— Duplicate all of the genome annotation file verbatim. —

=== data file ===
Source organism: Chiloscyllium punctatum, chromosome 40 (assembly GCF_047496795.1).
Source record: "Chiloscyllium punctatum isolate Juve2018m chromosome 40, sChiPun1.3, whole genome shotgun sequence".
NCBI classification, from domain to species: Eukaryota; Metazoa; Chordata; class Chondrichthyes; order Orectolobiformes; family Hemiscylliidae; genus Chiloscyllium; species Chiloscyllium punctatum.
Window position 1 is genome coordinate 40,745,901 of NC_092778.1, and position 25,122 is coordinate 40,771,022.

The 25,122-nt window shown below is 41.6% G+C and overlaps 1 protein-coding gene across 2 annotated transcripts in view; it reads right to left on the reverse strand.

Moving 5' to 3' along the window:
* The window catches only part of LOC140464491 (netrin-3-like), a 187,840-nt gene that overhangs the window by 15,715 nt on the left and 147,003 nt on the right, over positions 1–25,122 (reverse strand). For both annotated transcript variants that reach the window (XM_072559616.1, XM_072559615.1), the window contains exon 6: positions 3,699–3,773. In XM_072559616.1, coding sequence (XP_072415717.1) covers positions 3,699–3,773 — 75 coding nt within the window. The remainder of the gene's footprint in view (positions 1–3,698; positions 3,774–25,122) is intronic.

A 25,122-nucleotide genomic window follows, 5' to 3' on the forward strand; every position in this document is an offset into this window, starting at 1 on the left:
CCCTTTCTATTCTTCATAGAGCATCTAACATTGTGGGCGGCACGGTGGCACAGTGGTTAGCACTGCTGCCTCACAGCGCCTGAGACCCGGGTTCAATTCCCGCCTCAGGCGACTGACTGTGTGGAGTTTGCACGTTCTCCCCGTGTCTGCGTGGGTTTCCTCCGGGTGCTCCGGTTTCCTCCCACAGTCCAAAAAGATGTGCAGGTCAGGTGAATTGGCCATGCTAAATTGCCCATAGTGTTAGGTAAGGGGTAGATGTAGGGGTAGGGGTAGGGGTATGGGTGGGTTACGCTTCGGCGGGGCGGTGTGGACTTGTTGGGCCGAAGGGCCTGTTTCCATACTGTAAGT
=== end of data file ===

Source organism: Chiloscyllium punctatum, chromosome 40 (assembly GCF_047496795.1).
Source record: "Chiloscyllium punctatum isolate Juve2018m chromosome 40, sChiPun1.3, whole genome shotgun sequence".
NCBI classification, from domain to species: Eukaryota; Metazoa; Chordata; class Chondrichthyes; order Orectolobiformes; family Hemiscylliidae; genus Chiloscyllium; species Chiloscyllium punctatum.
Window position 1 is genome coordinate 40,745,901 of NC_092778.1, and position 25,122 is coordinate 40,771,022.

The 25,122-nt window shown below is 41.6% G+C and overlaps 1 protein-coding gene across 2 annotated transcripts in view; it reads right to left on the reverse strand.

Moving 5' to 3' along the window:
* The window catches only part of LOC140464491 (netrin-3-like), a 187,840-nt gene that overhangs the window by 15,715 nt on the left and 147,003 nt on the right, over positions 1–25,122 (reverse strand). For both annotated transcript variants that reach the window (XM_072559616.1, XM_072559615.1), the window contains exon 6: positions 3,699–3,773. In XM_072559616.1, coding sequence (XP_072415717.1) covers positions 3,699–3,773 — 75 coding nt within the window. The remainder of the gene's footprint in view (positions 1–3,698; positions 3,774–25,122) is intronic.

A 25,122-nucleotide genomic window follows, 5' to 3' on the forward strand; every position in this document is an offset into this window, starting at 1 on the left:
CCCTTTCTATTCTTCATAGAGCATCTAACATTGTGGGCGGCACGGTGGCACAGTGGTTAGCACTGCTGCCTCACAGCGCCTGAGACCCGGGTTCAATTCCCGCCTCAGGCGACTGACTGTGTGGAGTTTGCACGTTCTCCCCGTGTCTGCGTGGGTTTCCTCCGGGTGCTCCGGTTTCCTCCCACAGTCCAAAAAGATGTGCAGGTCAGGTGAATTGGCCATGCTAAATTGCCCATAGTGTTAGGTAAGGGGTAGATGTAGGGGTAGGGGTAGGGGTATGGGTGGGTTACGCTTCGGCGGGGCGGTGTGGACTTGTTGGGCCGAAGGGCCTGTTTCCATACTGTAAGT